Although it seems like a bit of a chore, learning all the notes on your fretboard is so helpful when it comes to learning to play ukulele. The ability to instantly know what note you’re playing wherever you are on the neck on your uke opens up all kinds of possibilities and should start to connect the dots for you on which notes and chords work together and why.
44 frets to memorise
By now you should know the names/notes of your open strings, the next step is to get to grips with some of the names of the fretted notes that you play. We only need to know the notes up to the 11th fret, as once we hit the 12th fret we’re a whole octave up and the notes repeat themselves starting from GCEA again.
That’s a whopping 44 frets (4 strings x 11 frets) that you need to learn. It’s going to take a little while to get that memorised. I find the best way is to break it up into much smaller chunks, starting with frets 5 and 7. The beauty of frets 5 and 7 is that just like the open strings, they contain no sharps or flats.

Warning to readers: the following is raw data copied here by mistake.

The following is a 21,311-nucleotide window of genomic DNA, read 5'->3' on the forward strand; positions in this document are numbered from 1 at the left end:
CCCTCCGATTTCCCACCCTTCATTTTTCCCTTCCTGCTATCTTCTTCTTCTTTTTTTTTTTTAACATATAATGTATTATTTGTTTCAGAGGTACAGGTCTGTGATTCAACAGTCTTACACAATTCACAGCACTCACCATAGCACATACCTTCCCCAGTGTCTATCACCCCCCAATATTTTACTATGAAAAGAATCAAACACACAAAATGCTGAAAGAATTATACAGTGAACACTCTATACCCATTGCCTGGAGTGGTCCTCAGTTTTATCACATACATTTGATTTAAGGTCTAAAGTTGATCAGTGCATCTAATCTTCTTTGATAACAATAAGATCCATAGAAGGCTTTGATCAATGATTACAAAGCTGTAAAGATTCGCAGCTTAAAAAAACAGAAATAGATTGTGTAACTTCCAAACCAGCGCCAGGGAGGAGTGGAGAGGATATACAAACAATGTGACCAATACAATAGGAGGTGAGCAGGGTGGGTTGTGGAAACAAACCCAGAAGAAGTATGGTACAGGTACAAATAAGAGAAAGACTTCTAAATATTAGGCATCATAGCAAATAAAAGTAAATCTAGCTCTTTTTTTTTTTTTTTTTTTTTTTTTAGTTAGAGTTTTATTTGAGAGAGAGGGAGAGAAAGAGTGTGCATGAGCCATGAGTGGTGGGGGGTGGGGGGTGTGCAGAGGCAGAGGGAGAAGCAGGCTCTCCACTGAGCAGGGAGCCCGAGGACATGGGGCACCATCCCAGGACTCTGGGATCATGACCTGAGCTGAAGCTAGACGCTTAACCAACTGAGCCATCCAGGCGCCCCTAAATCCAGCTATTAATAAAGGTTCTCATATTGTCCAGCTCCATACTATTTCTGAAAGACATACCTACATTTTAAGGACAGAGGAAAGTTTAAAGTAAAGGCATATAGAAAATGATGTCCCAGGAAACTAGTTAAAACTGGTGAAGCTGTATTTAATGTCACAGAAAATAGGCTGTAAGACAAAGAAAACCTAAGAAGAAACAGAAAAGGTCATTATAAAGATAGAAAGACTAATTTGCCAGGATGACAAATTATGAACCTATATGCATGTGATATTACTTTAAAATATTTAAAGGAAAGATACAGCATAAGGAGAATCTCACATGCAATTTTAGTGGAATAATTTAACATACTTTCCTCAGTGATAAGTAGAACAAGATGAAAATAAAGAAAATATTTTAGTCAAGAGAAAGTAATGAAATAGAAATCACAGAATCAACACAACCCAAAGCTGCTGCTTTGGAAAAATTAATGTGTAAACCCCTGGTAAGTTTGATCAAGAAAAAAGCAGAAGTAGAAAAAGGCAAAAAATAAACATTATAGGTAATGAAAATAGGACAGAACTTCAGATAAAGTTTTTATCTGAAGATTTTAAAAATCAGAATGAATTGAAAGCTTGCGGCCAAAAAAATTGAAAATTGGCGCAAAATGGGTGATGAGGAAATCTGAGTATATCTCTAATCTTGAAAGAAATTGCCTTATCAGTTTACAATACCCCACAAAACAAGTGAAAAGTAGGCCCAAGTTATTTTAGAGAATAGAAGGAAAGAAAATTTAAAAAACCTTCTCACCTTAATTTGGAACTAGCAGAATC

The notes at the fifth fret are C, F, A and D. At the seventh we have D, G, B and E. Or as I call them, Chickens Fight All Day (CFAD) and Don’t Go Breaking Everything (DGBE). However you remember them doesn’t matter. What matters is that you find a way to make them stick.
What about the rest?
Ok so we’ve done 8 (plus the 4 open strings which you already know right?) and you’ve got 36 left to go. There’s no quick trick that is going to force the rest into your brain and keep them there. I’d suggest that you work on them in small chunks. Once you have the open strings and frets 5 and 7 memorised. It should be easy enough to add in frets 1, 4, 6 and 8 as you have a reference point for all of them, you already know the notes next to them.
It will take time, there’s no getting around that but try and do a little bit each day and before you know it, you’ll be well on the way to becoming a fretboard master. I’ve included another fretboard diagram for you of all the basic notes (not including sharps and flats).